Orkney and, above it, Shetland: the most Northern, isolated parts of the British Isles.
OutUK's intrepid gay explorer Adrian Gillan nears this brink: secret Shetland sex sect and
Orkney orgy shocker, or extreme non-scene, great gay get-away - perfect for that
queer detox or remote romantic retreat?
On landing in Kirkwall, wonder through its narrow, craft-filled streets and absorb the
ancient, intimately vaulted St Magnus Cathedral, containing the remains of local
skull-crushed Viking earls! Check into gay-welcoming Albert Hotel and sink a jar
at adjoining Bothy Bar - full of friendly young locals, happy to chat or receive your gaze.
Just along the waterfront, have another drink at Graham Norton's favourite, the Ayre
Hotel. Then up the stakes at Kirkwall's first, and still only, nightclub Fusion a
few doors down. A mid-floor same-sex snog may raise the odd eye-brow - where wouldn't
it? - but you'll have few problems here.
Kirkwall on mainland Orkney.
Next day, head to the south and east of the mainland, down across the Churchill
Barriers - drivable causeways between a string of islands, built by Italian POWs during WW2
in a bid by Allies to stop German U-boats attacking the British fleet moored within
Scapa Flow. Spend a few highly moving minutes reflecting on their labours inside the utterly
unique Italian Chapel by the northern-most causeway - a gloriously decorated Catholic
chapel, built by the same POWs out of little more than a tin hut and a can of paint.
Wander alone (or hand in hand) through the amazing nature reserve at Deerness - a headland
surrounded by sea, where gay lovers will startle little more than huge flocks of birds or the odd prize bull!
Then head north again on Orkney Mainland and brace yourself for one of the true treats
of your trip: a stay at Woodwick House in Evie where your gay-beckoning hosts - lovely
young James and Thorfinn, his snow white cat - will lavish you with attention in
front of cosy fires and over delightful home-grown suppers. This warm, welcoming and
comfortable historic country house overlooks the island of Gairsay and boasts its
own private beach at the bottom of the garden. An extraordinary, peaceful location
set in unique and beautiful surroundings, and only twenty minutes from either Kirkwall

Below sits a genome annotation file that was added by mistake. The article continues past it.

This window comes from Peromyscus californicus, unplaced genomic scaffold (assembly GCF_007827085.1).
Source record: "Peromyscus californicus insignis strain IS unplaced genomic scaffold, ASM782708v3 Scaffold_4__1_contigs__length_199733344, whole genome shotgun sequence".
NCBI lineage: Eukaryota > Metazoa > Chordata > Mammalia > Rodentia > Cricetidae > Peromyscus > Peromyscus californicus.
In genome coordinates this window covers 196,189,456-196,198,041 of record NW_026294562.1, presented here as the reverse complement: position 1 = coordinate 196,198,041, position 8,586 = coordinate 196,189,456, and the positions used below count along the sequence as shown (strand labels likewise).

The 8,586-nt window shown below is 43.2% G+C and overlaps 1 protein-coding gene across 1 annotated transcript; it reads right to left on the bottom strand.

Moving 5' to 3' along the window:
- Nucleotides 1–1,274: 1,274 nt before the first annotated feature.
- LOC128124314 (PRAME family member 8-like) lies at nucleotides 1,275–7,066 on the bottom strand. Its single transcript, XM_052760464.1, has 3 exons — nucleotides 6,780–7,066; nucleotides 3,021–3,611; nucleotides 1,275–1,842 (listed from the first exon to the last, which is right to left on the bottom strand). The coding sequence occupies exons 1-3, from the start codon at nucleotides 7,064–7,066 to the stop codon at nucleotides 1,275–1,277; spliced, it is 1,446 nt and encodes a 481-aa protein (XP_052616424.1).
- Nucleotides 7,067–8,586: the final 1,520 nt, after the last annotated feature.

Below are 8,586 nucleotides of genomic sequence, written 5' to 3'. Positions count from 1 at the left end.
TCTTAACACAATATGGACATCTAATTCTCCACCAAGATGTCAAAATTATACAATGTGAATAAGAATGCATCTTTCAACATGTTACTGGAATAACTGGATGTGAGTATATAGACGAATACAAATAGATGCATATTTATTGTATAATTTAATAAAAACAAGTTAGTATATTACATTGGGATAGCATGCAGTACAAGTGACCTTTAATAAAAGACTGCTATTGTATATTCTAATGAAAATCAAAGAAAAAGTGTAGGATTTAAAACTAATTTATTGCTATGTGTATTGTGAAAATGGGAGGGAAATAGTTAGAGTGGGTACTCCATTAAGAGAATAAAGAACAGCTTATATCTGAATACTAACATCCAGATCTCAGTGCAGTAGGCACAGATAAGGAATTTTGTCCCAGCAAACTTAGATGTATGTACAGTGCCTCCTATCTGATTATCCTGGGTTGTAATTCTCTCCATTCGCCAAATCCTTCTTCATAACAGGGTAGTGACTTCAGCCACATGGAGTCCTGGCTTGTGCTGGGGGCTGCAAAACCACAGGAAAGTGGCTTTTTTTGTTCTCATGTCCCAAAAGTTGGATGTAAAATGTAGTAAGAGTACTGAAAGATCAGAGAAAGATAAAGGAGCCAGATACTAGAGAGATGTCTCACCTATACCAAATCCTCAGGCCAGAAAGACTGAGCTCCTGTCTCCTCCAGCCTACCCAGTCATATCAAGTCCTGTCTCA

or Stromness! Gay weddings possible in the garden's dovecot chapel!
THE MISTS OF TIME
Woodwick House is also within easy reach of Orkney's World Heritage Status Neolithic
sites - tombs, stone henges, complete villages - some dating back to 3500 BC.
main treasures are natural, often linked to the sea, then Orkney's are definitely land-based
and all-too-human, stretching back into the dim shadows of time.|
The haunting stone henge rings at Stenness ("Temple of the Moon", 3500 BC) and nearby
Brodgar ("Temple of the Sun", 3000 BC) will simultaneously set your pulse apace and soul at
Their neighbour, Maeshowe (9m W of Kirkwall on the A965), is the finest chambered
tomb in north-west Europe and, yet again, more than 5000 years old - complete with
boastful, raucous graffiti left by Viking thieves a mere 1000 years ago!
Two of the orginal neolithic stones at Stenness.
And anyone with even an ounce of humanity will be utterly blown away by Skara Brae
(19m NW of Kirkwall on the B9056): the best-preserved group of Stone Age houses
in Western Europe, dating to 3100 BC - that's 600 years before even the Pyramids in
Egypt. The houses contain stone furniture, hearths and drains and give a remarkable
picture of life for our brothers and sisters back in Neolithic times.
Before you jet back to civilisation and your 21st Century bustle, spend a night in at
Orkney's second biggest town (population 2,000), Stromness - thrust into the limelight
recently when local lad Cameron won Big Brother IV. The sizable and comfortable Stromness
Hotel will happily accommodate all gay requirements. It has a fine dining room overlooking
the harbour, as does Julia's or the livelier Ferry Inn.
British Airways fly from Aberdeen in cute little twin-propeller aeroplanes taking 50
minutes to Kirkwall (for Orkney) and 70 minutes to Sumburgh Airport (for Shetland). You used to be able to fly between the main islands
that comprise Orkney and Shetland, in what was BA's and the world's shortest scheduled flight - under two minutes, but that opportunity
no longer exists. You have to go back to mainland Scotland and then change, which takes hours!
NorthLink Ferries operate
regular services connecting Lerwick, Kirkwall and Aberdeen.
Star Rent-a-Car Limited (22 Commercial Rd, Lerwick and Sumburgh Airport; T: 01595 692075) are the
main hire car firm on Shetland while WR Tullock (Castle Street, Kirkwall and Kirkwall
Airport; T: 01856 876262) are the main hire car firm
on Orkney, founded by a man who personally knew Henry Ford and Marconi!
THE LITTLE BLACK BOOK
Ayre Hotel (Ayre Road, Kirkwall, T: 01856 873001; Website)
Albert Hotel & Bothy Bar (Mounthoolie Lane, Kirkwall; T: 01856 876000; Website)
Breiview Guest House (43 Kantersted Road, Lerwick; T: 01595 695956; Website)
Busta House Hotel (Brae; T: 01806 522506; Website)
Captain Flints (Market Cross, Lerwick; T: Tel: 01595 692249; Temporarily Closed - Covid Restrictions)
Da Haaf Restaurant (Port Arthur, Scalloway; T: 01595 880 747; facebook)
Ferry Inn (10 John Street, Stromness; T: 01856 850280; Website)
Fusion (Ayre Road, Kirkwall; Temporarily Closed - Covid Restrictions)
Julia's (20 Ferry Road; Stromness; T: 01856 850904; facebook)
The Lounge (Mounthooly Street, Lerwick; T: 01595 692231facebook)
Stromness Hotel (The Pierhead, Stromness; T: 01856 850298; Website)
Woodwick House (Woodwick Bay, Evie; T: 01856 751330; Website)
You can find more useful information at VisitScotland.com,
VisitOrkney.com. You can
also get a great-value pass for getting into most of the historical sites you are
likely to come across at Association of
Scottish Visitor Attractions.
Photography by Paul Tomkins courtesy VisitScotland and Scottish Viewpoint
Revised January 2022.